Saturday, November 3, 2012

False Feedback

  Lately we've been spending a large amount of time working out variations of technique applications (that we've been asked about). This can be a result of students inquiries, but often coming from ourselves as well (the standard “yeah, but what if?” type stuff, LOL).
  A number of these have been from way-out in Left field, but there have also been some that have been fairly common situations (that we simply hadn't considered before).
  With a few of them, we had encountered (self-imposed?) road-blocks, where we had become perplexed at what/how to respond/react to the presented situations. What was usually discovered, was that they (only) required viewing them with a more simplistic eye, to realize what was required to defeat them (while allowing ourselves to attain control over the uke/aggressor).
  That practice has lead to the inclusion of those responses/techniques into our Student Technique Manual. We're in the process of shooting a whole new barrage of photographs to be included in this text (and we're using our “in-house” professional photographer to do the photo work, LOL).
  As part of that update, we're including these new applications, as well as more concise explanations of the preexisting techniques (already) contained within the text. We've also been considering how we want to present it (soft-cover?, bound-loose leaf?, digital?). We have numerous possible formats available (we will have to decide what we can afford as well as being the most practical, LOL).
  Aside from the techniques, the majority of the updates will be concerning the student's understanding of correct practice methods. What we're encountering isn't (so-much) of an inability to perform the/a (basic) techniques application, as an ignorance of what should be expected (as well as a concern for) in the reactions created from the techniques application.
  This was how/where we developed our 6 Basic Tuite Principles. If/when the tori (student) doesn't get the expected result (from the Tuite application), the tori should be able to utilize those principles to determine what was done incorrectly.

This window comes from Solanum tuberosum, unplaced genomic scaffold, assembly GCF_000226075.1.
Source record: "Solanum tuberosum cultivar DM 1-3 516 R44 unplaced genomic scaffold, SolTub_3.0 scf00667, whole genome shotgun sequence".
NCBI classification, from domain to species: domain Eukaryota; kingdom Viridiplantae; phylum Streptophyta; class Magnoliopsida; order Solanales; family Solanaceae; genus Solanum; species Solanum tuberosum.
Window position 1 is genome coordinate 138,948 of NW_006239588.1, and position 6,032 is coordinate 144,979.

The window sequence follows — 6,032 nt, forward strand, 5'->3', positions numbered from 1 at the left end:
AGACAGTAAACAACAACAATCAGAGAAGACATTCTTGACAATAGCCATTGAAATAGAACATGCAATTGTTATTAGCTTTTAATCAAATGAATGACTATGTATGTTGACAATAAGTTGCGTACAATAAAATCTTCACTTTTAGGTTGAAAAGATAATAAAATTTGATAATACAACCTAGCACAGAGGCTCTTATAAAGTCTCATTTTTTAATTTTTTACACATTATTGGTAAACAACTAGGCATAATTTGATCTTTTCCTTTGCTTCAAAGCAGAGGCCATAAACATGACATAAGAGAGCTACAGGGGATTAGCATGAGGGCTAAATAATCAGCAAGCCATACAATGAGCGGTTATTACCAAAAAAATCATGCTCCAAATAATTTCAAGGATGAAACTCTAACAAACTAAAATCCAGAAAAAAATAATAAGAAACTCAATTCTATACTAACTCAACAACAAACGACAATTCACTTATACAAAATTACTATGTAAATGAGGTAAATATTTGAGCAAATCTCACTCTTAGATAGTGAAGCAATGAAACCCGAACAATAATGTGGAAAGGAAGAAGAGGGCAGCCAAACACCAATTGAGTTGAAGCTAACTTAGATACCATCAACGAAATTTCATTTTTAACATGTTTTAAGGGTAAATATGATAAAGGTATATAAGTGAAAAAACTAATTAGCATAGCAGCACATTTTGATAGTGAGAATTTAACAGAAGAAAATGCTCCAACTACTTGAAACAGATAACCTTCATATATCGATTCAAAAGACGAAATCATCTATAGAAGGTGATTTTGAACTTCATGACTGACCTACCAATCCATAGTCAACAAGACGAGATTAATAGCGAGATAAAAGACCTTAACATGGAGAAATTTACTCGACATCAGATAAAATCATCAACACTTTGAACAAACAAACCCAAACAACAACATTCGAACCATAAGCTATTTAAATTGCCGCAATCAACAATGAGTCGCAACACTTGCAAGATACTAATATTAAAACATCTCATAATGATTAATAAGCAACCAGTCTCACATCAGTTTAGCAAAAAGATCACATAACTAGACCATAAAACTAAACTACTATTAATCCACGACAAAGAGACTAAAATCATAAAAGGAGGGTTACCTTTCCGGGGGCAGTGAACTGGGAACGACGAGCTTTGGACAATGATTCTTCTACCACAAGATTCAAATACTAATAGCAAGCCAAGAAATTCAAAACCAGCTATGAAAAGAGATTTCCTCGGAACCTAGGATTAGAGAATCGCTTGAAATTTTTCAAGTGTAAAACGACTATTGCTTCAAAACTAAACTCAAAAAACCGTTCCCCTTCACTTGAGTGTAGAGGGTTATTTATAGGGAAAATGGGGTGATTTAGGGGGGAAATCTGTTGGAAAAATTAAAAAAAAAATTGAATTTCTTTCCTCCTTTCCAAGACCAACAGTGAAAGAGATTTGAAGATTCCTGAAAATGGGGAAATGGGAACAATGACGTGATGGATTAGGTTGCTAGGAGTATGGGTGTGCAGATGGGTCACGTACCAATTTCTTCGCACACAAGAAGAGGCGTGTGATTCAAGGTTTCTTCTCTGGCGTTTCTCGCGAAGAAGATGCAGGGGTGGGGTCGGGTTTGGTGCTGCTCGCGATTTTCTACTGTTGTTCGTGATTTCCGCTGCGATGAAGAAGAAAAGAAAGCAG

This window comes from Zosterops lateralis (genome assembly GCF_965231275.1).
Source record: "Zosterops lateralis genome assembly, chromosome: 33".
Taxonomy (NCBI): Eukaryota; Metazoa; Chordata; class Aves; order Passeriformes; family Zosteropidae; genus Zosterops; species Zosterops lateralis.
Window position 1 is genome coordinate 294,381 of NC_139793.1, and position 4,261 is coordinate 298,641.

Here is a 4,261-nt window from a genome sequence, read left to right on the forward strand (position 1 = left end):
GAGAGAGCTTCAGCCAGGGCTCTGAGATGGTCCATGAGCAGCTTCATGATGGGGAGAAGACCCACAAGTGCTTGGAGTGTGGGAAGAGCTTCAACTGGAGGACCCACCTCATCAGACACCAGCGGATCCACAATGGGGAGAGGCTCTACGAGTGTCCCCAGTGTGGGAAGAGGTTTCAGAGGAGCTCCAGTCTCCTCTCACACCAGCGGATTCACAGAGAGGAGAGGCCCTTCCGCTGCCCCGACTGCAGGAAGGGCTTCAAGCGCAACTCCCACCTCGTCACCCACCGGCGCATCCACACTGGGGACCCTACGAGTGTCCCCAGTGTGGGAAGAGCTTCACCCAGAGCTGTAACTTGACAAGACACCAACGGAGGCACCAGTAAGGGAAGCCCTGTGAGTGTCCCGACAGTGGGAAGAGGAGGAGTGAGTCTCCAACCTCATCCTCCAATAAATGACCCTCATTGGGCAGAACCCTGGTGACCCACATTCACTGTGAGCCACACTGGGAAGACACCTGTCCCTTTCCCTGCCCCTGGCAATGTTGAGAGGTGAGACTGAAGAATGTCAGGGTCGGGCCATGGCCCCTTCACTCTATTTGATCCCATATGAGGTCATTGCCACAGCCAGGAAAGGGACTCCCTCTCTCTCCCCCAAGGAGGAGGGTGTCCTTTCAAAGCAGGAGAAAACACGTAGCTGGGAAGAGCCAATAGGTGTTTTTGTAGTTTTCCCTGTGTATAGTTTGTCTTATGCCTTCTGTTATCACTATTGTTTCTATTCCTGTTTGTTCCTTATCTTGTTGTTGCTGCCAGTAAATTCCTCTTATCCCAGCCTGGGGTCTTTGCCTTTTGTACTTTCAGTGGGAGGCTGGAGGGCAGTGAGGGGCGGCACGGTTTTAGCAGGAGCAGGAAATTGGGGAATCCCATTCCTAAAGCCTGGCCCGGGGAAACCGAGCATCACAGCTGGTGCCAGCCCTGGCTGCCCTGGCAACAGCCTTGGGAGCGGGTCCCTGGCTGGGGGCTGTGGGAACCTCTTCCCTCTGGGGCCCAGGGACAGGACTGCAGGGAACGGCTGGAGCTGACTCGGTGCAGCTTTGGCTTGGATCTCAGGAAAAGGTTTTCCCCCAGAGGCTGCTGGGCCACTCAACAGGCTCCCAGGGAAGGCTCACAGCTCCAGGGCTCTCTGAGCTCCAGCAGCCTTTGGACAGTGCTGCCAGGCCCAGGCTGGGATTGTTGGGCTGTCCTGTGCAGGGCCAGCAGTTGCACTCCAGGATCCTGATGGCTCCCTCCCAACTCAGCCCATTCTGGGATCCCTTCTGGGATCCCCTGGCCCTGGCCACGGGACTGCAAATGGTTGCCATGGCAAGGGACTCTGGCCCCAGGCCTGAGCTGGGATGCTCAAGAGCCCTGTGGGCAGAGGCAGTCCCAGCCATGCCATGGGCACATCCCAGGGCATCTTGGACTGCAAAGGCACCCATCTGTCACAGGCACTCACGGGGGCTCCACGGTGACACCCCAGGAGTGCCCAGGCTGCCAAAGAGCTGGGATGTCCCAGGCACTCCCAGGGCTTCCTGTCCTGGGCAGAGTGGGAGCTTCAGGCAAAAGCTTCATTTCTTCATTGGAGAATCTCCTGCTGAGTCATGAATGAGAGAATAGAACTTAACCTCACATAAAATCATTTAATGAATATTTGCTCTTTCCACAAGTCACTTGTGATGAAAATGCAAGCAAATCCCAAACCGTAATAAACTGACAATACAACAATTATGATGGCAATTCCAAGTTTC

What we're encountering with student's (from outside of our own schools) is a limited understanding of what/how the uke/aggressor should be reacting (to the applied technique).
  Not just because the student caused any response (with the technique), should it be considered to be a correct response. I witness this very problem on the internet every time I see some yahoo attempting one of our/Oyata's Tuite techniques.
  I've listened to the statements (being made, including within the association, by association members) that student's shouldn't have to (be forced to?) work on Tuite at the seminars. Uh, is it just me that see's this as being a false concern?
  I get approached (A LOT) via E-mail to teach Tuite (that's why I'm waiting on the rewrite of the “Dojo Handbook” so I can see what the association rules are going to be for doing seminars within the association). My associate and I are more than ready to demonstrate/teach our methodology to the other association schools.
  Every time that we've demonstrated any of our methodology, we've drawn a crowd of interested students. Of late it's only been my associate that has attended any of the “official” functions (no money available on my part, to be able to attend, LOL). At each that we have attended, he, I or both of us, have drawn a crowd of interested students (most of which were kyu-rank, but not all, LOL).
 Our desire is to (initially) begin teaching our 6 Basic Tuite Principles to association members, then begin reinforcing the performance of the basic Tuite techniques. Considering what's being taught (throughout the industry), we believe that the   Association members should be (and/or become) the most proficient at those techniques (considering Taika was who introduced those techniques to begin with).

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